Music streaming pioneer Spotify, which has 71 million paying customers worldwide, has officially filed for an initial public offering (IPO).
The company is filing via a direct listing. This means Spotify won’t be fundraising by issuing new shares beforehand and the offering won’t need to be underwritten by a Wall Street bank or broker.
The company will trade on the New York Stock Exchange under the ticker SPOT.
The filing, published on Wednesday seeking $1 billion, also gives us our best look yet at Spotify’s books.
The company brought in revenue of 4.09 billion Euros during 2017, which is way up from the 2.95 billion Euros it brought in during 2016.
Related: What are Spotify Stations?
However, the firm is still far from breaking even. In fact, operating losses are growing. It lost 378 million Euros in 2017 and 349 million euros in 2016 (via Reuters).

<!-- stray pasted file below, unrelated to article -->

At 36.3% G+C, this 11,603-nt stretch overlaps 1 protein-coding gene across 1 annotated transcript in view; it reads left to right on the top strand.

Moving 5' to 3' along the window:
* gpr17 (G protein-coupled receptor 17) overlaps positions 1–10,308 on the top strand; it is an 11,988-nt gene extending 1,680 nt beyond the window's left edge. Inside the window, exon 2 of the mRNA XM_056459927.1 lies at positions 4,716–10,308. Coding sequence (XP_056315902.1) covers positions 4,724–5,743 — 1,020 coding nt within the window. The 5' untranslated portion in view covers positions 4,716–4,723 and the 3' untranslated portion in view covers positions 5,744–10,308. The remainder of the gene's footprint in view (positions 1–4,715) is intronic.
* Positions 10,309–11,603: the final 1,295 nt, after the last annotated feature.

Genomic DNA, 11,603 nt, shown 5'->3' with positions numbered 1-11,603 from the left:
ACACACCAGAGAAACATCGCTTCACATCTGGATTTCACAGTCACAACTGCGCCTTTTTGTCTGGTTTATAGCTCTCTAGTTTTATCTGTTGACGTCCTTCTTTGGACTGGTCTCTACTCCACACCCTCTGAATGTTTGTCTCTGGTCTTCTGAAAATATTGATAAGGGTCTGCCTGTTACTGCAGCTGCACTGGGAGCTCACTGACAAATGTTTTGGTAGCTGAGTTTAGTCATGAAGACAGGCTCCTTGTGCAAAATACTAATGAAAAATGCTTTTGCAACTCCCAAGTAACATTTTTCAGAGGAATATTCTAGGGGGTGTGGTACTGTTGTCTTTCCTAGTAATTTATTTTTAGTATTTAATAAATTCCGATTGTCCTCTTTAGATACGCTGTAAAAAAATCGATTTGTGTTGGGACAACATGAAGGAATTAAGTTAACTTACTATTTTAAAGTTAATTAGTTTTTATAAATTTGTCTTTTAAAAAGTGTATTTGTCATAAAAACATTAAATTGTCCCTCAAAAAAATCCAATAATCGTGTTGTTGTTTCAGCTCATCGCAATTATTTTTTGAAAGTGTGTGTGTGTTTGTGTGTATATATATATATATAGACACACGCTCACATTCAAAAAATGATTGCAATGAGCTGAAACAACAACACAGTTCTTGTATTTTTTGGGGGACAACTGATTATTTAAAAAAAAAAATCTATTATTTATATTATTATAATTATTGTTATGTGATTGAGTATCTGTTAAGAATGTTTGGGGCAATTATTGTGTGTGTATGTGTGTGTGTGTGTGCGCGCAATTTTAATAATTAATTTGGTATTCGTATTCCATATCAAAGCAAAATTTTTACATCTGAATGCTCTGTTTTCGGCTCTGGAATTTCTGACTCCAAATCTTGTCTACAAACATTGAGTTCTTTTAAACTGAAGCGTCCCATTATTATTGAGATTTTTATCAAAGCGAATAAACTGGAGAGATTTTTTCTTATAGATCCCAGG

We also learned the company’s 71 million paying customers are dwarfed by the 159 million who’re using the ad-funded Spotify Free service.
Still, those forking over cash for Spotify, a number that grew 46% during 2017, almost double Apple Music’s 36 million paying customers.
In the filing Spotify wrote: “We set out to reimagine the music industry and to provide a better way for both artists and consumers to benefit from the digital transformation of the music industry.
“Spotify was founded on the belief that music is universal and that streaming is a more robust and seamless access model that benefits both artists and music fans.”
The company also says one of its challenges in staying ahead of the field involves challenging tech hardware companies who’ve created services to run on pre-loaded devices.
“Some of our competitors,” Spotify says, “including Apple, Amazon, and Google, have developed, and are continuing to develop, devices for which their music streaming service is preloaded.”
Is this the right time for Spotify to go public? Do you think it can stay ahead of Apple Music for much longer? Drop us a line @TrustedReviews on Twitter.